All eyes have been on Egypt for the past days. For me there's an element of déjà vu in what's been happening. I was a naive young student in Cairo in 1950, when revolt against an earlier regime was brewing and was starting to boil over into street riots. In those days the demons were the regime of King Farouk and his perceived puppet-masters the British, who were still in occupation of the Suez Canal zone. But the underlying reasons for the unrest were the familiar ones: poverty, unemployment, corruption. The Muslim Brotherhood was already a movement to be reckoned with. Then too, the head of state was ousted (actually in 1952), and then as now the army took over. But all that's another story. Let's get back to translation.
Meedan (Arabic for town square, or meeting place in this context) is a well-organized website that describes itself as "an Arabic-English forum using Machine Translation with expert corrections." However, it also uses direct human translation and crowdsourcing. Quite a hybrid. The members of its panel of regular translators don't give much information about themselves; nevertheless, it's clear that behind the pseudonyms some of them at least are Advanced Native or even Expert Translators. There's Deena, for instance, an "Egyptian Arabic native-speaking trilingual translator"; Keyworth77, "American, native English speaker, and freelance Arabic-English translator"; Wesam, "an Egyptian translator/editor, who loves to translate!!"; Yaserhk, "a TEFL PhD candidate"; Amalnah, "Palestinian translator and writer"; Snoopy, who "graduated in Dec '09 with an MA in Applied Translation Studies"; and Hiba, who declares, "I dream of a wonderful world where people talk together across the language, culture and geography barriers to promote mutual understanding. I aspire to contribute to the realisation of this dream by employing my translation and communication skills on Meedan."
It's crowdsourcing that enables Meedan to turn out very fast translations of current material from unconventional sources. Here's an example.
"Meedan team member Ahmed Ragab took the time to write this piece below and then read it aloud over a phone line. We recorded it and sent off a tweet asking for volunteer translators. Dina elHusseiny emailed me a few seconds later and within three hours had generated a wonderful translation of Ahmed's piece. Here is that piece:And so it goes on for another couple of pages. It intrigued me who Dina elHusseiny might be, since she's not listed among the panel of translators. I think I've found her. Unless I'm much mistaken, she's an Egyptian corporate lawyer, with an address in New York according to Linkedin. She was educated at the School of Law of Cairo University and holds an LL.M. degree from the University of California at Los Angeles, which would explain her high level of bilingualism and hence her translating ability.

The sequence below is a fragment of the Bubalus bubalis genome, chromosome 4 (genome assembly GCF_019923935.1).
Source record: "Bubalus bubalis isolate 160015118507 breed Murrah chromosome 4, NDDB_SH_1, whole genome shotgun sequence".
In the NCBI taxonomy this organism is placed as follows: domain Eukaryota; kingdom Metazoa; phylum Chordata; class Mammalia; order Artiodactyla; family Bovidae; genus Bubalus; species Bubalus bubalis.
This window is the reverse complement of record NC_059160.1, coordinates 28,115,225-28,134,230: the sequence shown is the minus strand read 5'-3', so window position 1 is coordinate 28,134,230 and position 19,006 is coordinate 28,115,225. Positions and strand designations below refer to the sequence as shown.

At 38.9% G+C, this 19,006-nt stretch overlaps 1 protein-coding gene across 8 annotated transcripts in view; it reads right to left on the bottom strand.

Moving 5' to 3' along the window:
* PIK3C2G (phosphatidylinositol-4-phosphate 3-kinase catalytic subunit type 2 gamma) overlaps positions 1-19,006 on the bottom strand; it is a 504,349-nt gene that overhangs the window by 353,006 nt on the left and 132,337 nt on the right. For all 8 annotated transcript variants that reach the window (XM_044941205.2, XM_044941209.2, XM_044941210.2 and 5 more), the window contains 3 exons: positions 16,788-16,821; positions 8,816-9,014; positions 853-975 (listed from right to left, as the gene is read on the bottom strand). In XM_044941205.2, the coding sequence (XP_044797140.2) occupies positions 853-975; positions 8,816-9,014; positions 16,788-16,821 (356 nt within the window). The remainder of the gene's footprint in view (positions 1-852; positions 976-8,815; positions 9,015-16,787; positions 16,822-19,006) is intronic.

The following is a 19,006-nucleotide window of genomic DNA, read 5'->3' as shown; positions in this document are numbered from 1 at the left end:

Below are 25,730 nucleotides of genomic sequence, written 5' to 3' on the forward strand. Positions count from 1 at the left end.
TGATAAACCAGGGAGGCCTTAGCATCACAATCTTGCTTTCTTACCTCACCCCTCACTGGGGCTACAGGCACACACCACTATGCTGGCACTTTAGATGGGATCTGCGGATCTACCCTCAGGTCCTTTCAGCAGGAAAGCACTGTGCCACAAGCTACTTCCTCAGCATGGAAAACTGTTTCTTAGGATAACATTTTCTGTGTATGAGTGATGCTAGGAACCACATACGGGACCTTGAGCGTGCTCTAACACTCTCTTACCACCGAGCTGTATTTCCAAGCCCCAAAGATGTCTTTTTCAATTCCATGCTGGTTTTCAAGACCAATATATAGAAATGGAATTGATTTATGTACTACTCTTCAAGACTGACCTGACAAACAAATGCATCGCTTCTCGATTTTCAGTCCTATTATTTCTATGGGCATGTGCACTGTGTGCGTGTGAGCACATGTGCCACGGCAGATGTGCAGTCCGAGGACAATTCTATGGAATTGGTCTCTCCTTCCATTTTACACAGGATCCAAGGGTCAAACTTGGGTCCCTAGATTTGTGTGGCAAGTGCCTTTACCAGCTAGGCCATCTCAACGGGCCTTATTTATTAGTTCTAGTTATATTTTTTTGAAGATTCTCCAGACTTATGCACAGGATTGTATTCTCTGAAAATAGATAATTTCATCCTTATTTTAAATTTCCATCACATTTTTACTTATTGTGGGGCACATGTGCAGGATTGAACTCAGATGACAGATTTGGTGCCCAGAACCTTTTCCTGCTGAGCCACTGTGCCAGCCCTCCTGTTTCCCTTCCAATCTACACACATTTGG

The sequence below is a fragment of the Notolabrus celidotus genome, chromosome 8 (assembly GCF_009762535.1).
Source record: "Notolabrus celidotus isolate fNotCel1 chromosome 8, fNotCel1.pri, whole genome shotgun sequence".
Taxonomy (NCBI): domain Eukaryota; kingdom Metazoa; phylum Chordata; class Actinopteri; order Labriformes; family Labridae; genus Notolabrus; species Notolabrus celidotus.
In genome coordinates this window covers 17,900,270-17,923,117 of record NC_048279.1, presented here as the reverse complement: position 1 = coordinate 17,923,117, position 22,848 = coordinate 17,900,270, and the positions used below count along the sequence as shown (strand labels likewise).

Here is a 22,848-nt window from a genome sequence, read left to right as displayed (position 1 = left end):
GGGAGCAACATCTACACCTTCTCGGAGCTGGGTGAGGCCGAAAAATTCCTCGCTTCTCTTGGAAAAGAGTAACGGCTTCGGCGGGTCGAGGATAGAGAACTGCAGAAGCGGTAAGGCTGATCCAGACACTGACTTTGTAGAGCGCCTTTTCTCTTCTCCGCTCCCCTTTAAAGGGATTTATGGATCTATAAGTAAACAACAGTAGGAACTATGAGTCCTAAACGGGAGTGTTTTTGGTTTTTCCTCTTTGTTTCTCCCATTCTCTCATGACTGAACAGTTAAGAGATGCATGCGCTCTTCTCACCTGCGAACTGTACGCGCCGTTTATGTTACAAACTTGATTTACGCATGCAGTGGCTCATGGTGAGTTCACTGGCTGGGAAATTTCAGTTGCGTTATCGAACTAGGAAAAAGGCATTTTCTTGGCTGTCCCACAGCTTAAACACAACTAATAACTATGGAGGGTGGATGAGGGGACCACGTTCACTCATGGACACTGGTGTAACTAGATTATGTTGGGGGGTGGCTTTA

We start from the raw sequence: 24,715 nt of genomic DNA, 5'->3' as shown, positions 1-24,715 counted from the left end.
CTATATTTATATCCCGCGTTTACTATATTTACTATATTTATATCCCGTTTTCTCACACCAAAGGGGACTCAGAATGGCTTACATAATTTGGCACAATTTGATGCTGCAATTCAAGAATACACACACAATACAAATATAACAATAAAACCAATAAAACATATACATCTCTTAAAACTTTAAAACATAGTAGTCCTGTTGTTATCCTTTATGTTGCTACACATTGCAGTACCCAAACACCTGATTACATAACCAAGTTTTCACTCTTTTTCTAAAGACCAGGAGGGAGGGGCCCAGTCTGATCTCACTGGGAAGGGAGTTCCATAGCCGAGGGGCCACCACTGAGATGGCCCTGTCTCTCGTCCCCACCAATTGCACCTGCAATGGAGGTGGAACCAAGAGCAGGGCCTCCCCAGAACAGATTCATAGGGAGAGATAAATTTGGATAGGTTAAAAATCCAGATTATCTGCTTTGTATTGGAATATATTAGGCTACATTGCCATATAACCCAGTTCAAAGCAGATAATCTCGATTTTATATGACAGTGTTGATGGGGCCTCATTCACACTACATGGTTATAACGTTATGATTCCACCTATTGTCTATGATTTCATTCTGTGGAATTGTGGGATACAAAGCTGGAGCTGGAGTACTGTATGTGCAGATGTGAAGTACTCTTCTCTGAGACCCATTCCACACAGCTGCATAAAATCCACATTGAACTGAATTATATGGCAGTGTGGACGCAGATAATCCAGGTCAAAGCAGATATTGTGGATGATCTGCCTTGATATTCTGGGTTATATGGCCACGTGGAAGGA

As soon as we broke the thick security barriers at the entrances and exits of Meedan Tahrir [literally, 'Liberation Square'] we dispersed around the square. Recognizing what we had done, we stretched our arms in the air and breathed in the smell of freedom. We started examining each other's faces, exchanging smiles of confidence and looks of satisfaction at what we have accomplished. We decided to continue. In a spontaneous manner, chants started flooding from minds that have recalled recent images of the events in Tunisia, in unison we called: "The people want to overthrow this government...
Cairo has a famous school of translators, Kulliyat Al-Alsun (Faculty of Languages). As an institution for training Professional Expert Translators, it's strictly speaking beyond the scope of this blog; but it has a connection with the revolution of 1952. It was originally founded in 1835 by a pioneer technical translator and educator, Sheikh Rifa'a al-Tahtawi. He'd been trained as a translator in Paris, an indirect beneficiary of Napoleon's 1798 invasion of Egypt. Later he ran foul of the regime of the time, he was banished to Sudan and his school remained closed for most of the ensuing century. Then came 1952, and army officer Gamal Abdel Nasser rose to power. In 1957, Nasser's minister of education re-established Kulliyat Al-Alsun as a dependency of the new Ain Shams University. When I visited it in 1980, it was housed rather shabbily in an old school building in the Zaitoun district; nevertheless, it had a large student body and taught many languages. Since then it's been moved to the main Ain Shams campus.
Dina elHusseiny. http://twitter.com/dinaelhusseiny, http://eg.linkedin.com/in/dinaelhusseiny
Faculty of Al-Alsun. http://alsun.shams.edu.eg/.
Rifa'a el-Tahtawi. Wikipedia. http://en.wikipedia.org/wiki/Rifa'a_el-Tahtawi.
This photo really needs no explanation. It comes from a post on Urblog.